The hierarchy-heavy approach has come close to reaching its limits on some environmental problems. It is widely understood that we cannot achieve our increasingly ambitious goals with the old statutes.
Pollution, wastes, and chemical hazards are not the only environmental problems that hierarchical regulation has failed to solve. Take the depletion of ocean fish. Regulators responsible for some fisheries in federally controlled parts of the oceans announce that, once the total catch of a particular fish by commercial boats reaches a certain limit for the year, they will ban fishing for the rest of the year. In response, boats race to catch a lot in a hurry before the limit is reached. During the resulting derby, boats may fish around the clock and regardless of weather. When the Alaska crab fishery was regulated in this way, exhausted crews working in bad weather were killed and injured in such numbers that it inspired a television series, The Deadliest Catch. Meanwhile, with the entire year's catch reaching processors in a short period, the prices fishermen received plummeted. Speaking at the conference out of which this book grew, David Festa, an advocate from the Environmental Defense Fund, explained that this approach is "why virtually all of the fisheries around the world are being driven to over fished status." The best hope, one that Festa favors and that is discussed in Chapter 6, is for regulators to empower a network of fishing-boat operators to decide how to stay within the annual cap by giving them tradable permits in a share of the catch.
At the same conference, a parallel account came from John Leshy, a veteran of the Natural Resources Defense Council and a law professor. Federal agencies allow ranchers to graze over a vast expanse of public lands, over a quarter billion acres, located mostly in western states. Despite their theoretically broad regulatory powers, federal agencies fail to stop the ranchers from grazing so many head of livestock that the land is stripped of vegetation, the soil eroded, and the streams muddied. The overgrazing has gone on for decades, including the eight years when Leshy served by appointment of President William Clinton as chief lawyer at the Department of the Interior. To reduce the overgrazing, Leshy favors introducing a new market element into the grazing permits that would allow conservationists to buy and retire them. Chapter 6 will also discuss this and other property right-like approaches to conserving natural resources.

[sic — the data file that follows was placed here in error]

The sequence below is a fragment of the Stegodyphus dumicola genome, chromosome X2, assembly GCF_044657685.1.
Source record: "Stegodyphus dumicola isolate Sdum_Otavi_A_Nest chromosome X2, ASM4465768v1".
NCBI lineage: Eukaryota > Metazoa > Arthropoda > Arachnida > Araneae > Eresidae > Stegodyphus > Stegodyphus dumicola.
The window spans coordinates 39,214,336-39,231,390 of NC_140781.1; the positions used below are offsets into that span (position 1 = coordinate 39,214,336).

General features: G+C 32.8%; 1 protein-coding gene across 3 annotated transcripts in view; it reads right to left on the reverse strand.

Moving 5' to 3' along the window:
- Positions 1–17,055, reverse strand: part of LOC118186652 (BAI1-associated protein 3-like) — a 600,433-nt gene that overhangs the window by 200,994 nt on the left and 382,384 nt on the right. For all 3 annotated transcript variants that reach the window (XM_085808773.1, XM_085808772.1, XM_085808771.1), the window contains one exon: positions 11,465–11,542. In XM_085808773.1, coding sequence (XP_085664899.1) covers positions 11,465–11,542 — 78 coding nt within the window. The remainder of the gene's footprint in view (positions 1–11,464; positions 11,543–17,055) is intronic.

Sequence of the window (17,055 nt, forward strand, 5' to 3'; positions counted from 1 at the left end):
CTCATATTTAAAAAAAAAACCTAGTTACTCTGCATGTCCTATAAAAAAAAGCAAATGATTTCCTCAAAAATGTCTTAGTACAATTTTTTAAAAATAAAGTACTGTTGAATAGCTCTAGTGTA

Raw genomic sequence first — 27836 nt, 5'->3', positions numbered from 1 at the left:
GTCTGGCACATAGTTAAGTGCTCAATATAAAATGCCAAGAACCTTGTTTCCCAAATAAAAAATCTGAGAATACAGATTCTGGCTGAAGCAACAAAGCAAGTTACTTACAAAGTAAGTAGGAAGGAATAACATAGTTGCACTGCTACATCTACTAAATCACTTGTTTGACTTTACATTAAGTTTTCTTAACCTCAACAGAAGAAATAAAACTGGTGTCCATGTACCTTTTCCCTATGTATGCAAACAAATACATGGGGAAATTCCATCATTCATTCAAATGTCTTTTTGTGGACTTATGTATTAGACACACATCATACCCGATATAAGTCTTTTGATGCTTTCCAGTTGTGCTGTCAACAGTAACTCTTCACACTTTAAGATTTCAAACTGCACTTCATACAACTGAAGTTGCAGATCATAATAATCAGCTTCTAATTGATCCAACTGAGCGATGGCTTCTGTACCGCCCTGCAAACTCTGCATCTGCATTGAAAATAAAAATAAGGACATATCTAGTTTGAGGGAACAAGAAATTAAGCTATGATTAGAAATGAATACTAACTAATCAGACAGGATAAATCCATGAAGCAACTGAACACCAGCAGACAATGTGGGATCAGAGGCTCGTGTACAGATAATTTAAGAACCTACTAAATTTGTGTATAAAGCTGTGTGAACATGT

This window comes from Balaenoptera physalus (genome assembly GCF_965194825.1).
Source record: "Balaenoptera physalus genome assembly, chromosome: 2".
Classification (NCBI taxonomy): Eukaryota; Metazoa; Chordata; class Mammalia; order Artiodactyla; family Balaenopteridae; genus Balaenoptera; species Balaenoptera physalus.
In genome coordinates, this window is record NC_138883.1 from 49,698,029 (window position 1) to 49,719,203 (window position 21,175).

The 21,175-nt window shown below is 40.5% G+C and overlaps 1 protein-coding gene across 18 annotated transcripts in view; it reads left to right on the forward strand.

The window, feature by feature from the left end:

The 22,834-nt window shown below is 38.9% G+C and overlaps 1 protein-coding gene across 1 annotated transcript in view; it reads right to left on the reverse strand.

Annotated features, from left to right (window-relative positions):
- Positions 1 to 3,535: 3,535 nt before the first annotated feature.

Network tools, although they come in many varieties, as the reader will see, should never fully supplant hierarchical regulation, or anything like it, but we need a much bigger dose of them in the mix because it is naive to suppose that the many failures of the hierarchical approach will be overcome simply by waiting for voters to elect a president with more environmental zeal. Such failures have persisted through presidential administrations of many different stripes. The president and Congress are subject to political pressure not just from factory owners but from farmers, consumers, employees, ranchers, and other voters, all of whom are affected by the wasteful costs and rigidities imposed by hierarchical regulation.
Excerpted from Breaking the Logjam by David Schoenbrod. Copyright © 2010 by David Schoenbrod. Excerpted by permission of Yale UNIVERSITY PRESS.
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Table of Contents
Preface: The Logjammed Congress ix
1 Coping with Complexity: The Schooling Fish 3
2 How We Got Lost in Complexity: The Mistaken Squirrel 19
3 Principles of Reform: The Adapting Beaver 33
4 Climate Change: The Combustible Rock 57
5 Air Pollution: The Old Body 73
6 Lands, Waters, and Other Natural Resources: The Organized Ant 99
7 Smarter Government: The Tool-Wielding Monkey 117
8 Breaking the Logjam: "My Antelope" 145